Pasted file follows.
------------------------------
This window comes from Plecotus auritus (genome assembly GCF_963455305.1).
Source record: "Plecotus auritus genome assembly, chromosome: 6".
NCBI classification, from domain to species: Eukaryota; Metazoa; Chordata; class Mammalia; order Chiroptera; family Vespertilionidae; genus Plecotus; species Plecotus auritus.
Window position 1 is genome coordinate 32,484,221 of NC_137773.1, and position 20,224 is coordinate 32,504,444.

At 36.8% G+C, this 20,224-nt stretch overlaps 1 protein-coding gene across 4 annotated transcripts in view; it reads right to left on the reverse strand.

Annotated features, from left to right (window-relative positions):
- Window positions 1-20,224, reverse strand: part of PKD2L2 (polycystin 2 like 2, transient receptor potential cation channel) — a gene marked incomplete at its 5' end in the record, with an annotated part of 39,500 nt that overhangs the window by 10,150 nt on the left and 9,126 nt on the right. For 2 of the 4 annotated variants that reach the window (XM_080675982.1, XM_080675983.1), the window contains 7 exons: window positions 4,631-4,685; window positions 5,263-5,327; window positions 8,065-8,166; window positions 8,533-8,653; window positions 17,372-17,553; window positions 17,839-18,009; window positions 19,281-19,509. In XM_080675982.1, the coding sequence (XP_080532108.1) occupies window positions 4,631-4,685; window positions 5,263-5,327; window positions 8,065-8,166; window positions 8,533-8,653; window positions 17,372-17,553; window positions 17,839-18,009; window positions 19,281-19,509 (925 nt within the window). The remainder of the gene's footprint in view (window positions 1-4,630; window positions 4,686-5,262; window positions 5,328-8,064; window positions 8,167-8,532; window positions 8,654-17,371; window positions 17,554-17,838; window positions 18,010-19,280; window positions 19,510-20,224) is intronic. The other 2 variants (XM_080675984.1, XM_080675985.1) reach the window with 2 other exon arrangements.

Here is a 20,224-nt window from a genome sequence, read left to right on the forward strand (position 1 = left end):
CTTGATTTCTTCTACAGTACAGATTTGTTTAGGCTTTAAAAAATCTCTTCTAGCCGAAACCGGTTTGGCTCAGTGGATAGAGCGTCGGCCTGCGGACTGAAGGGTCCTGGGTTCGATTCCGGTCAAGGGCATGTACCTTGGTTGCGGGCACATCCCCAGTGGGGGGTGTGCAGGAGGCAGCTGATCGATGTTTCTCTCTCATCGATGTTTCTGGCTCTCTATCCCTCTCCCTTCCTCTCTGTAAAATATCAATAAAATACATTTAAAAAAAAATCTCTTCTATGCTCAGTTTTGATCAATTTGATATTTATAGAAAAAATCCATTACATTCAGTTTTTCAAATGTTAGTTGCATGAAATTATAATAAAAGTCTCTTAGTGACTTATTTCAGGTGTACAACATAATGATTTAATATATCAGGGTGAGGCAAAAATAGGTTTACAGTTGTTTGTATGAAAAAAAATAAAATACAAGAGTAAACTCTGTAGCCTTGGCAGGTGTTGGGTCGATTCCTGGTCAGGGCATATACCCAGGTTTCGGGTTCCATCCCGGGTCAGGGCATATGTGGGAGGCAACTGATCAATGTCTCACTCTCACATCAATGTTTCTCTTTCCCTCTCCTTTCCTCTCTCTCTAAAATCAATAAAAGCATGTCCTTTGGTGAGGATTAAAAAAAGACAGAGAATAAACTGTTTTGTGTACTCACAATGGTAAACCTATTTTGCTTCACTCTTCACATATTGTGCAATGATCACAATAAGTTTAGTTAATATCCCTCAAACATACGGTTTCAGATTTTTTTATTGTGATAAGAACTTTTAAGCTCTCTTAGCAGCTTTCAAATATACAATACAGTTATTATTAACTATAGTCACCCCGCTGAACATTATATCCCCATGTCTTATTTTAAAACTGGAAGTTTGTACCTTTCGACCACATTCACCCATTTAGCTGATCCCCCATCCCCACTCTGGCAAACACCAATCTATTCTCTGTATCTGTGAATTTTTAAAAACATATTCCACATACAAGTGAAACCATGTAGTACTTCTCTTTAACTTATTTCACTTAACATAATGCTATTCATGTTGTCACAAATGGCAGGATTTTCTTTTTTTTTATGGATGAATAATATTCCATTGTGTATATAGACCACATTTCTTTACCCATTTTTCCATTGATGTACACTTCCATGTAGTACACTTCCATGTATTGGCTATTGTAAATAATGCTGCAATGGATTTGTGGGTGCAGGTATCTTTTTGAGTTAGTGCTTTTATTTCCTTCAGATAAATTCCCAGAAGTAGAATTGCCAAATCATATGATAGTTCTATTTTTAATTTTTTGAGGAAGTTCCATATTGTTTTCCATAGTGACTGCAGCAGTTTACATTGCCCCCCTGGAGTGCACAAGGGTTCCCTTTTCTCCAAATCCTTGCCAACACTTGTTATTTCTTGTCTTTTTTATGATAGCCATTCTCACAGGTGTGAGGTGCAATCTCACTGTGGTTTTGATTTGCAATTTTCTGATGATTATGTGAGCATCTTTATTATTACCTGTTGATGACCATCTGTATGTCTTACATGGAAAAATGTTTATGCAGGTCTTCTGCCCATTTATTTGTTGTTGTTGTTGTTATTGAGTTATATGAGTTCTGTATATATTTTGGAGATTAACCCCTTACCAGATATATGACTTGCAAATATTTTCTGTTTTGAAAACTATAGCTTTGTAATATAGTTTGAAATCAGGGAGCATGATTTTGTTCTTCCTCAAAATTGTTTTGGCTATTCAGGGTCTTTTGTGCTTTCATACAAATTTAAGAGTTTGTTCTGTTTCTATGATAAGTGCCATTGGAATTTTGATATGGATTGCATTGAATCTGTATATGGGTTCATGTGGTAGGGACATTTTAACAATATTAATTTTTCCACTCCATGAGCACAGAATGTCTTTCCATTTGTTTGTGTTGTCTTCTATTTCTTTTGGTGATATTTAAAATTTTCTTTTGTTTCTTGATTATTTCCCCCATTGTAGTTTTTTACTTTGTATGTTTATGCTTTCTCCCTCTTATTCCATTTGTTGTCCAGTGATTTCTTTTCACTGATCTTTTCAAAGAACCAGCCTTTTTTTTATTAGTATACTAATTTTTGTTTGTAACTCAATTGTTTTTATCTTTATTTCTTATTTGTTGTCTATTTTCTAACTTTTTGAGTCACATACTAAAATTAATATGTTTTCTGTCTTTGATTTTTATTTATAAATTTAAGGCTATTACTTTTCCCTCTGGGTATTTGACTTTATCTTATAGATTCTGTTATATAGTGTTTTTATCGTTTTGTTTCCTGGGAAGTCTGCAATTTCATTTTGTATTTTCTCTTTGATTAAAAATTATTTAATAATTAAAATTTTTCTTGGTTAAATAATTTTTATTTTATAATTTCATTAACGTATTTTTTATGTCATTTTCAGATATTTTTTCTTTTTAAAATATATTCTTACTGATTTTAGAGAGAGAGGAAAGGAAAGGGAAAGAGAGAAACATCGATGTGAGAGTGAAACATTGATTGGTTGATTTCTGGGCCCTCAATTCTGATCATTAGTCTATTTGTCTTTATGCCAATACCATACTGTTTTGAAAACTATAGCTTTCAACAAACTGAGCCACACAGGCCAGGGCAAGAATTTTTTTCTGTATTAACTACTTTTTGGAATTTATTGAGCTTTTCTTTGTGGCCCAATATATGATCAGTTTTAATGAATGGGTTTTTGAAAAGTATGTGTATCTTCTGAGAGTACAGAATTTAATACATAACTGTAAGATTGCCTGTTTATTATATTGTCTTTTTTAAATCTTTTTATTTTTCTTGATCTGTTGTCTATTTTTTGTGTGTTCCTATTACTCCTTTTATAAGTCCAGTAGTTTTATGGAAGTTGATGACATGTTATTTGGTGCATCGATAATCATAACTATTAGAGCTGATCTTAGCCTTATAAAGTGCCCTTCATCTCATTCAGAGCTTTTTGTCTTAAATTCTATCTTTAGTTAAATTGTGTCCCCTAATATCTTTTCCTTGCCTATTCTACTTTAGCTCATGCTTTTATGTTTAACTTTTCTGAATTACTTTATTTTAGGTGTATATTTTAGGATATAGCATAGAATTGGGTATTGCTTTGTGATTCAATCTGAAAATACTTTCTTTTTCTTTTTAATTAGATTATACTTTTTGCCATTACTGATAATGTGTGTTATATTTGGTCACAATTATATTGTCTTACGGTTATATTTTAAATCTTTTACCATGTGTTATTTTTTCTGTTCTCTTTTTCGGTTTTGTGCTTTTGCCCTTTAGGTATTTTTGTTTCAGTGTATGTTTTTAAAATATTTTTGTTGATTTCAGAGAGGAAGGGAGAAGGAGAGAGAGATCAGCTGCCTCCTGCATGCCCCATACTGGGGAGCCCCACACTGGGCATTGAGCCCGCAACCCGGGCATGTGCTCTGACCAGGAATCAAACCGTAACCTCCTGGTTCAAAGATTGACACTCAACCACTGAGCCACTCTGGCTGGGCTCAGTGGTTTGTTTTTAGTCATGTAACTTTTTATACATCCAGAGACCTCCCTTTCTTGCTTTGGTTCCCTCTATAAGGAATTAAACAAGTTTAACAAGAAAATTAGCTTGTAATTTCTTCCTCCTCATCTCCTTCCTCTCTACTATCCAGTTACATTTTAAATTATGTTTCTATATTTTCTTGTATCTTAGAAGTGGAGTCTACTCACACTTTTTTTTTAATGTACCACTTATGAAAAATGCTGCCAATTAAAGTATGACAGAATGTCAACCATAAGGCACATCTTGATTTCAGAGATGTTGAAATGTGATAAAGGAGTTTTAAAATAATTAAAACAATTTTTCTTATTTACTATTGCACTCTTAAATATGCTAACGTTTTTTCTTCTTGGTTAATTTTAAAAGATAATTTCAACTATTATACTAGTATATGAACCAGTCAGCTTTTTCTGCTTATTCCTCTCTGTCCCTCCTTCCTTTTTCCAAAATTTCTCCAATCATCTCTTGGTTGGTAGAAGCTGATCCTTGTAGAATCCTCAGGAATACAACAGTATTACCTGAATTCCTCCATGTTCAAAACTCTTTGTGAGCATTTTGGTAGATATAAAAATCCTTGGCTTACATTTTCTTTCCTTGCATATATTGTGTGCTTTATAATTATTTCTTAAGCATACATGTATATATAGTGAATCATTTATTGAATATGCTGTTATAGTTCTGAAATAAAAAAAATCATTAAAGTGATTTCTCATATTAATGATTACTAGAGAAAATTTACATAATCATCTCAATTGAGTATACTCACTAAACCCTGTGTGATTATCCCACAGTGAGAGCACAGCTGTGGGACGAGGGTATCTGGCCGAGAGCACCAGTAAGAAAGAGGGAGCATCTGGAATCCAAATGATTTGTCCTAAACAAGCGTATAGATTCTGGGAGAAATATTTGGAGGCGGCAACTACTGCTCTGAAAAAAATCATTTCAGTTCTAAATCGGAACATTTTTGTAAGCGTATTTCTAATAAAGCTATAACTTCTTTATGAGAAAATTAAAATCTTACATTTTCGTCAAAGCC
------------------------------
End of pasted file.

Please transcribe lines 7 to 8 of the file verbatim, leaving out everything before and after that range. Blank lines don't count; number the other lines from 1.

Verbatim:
- Window positions 1-20,224, reverse strand: part of PKD2L2 (polycystin 2 like 2, transient receptor potential cation channel) — a gene marked incomplete at its 5' end in the record, with an annotated part of 39,500 nt that overhangs the window by 10,150 nt on the left and 9,126 nt on the right. For 2 of the 4 annotated variants that reach the window (XM_080675982.1, XM_080675983.1), the window contains 7 exons: window positions 4,631-4,685; window positions 5,263-5,327; window positions 8,065-8,166; window positions 8,533-8,653; window positions 17,372-17,553; window positions 17,839-18,009; window positions 19,281-19,509. In XM_080675982.1, the coding sequence (XP_080532108.1) occupies window positions 4,631-4,685; window positions 5,263-5,327; window positions 8,065-8,166; window positions 8,533-8,653; window positions 17,372-17,553; window positions 17,839-18,009; window positions 19,281-19,509 (925 nt within the window). The remainder of the gene's footprint in view (window positions 1-4,630; window positions 4,686-5,262; window positions 5,328-8,064; window positions 8,167-8,532; window positions 8,654-17,371; window positions 17,554-17,838; window positions 18,010-19,280; window positions 19,510-20,224) is intronic. The other 2 variants (XM_080675984.1, XM_080675985.1) reach the window with 2 other exon arrangements.

Here is a 20,224-nt window from a genome sequence, read left to right on the forward strand (position 1 = left end):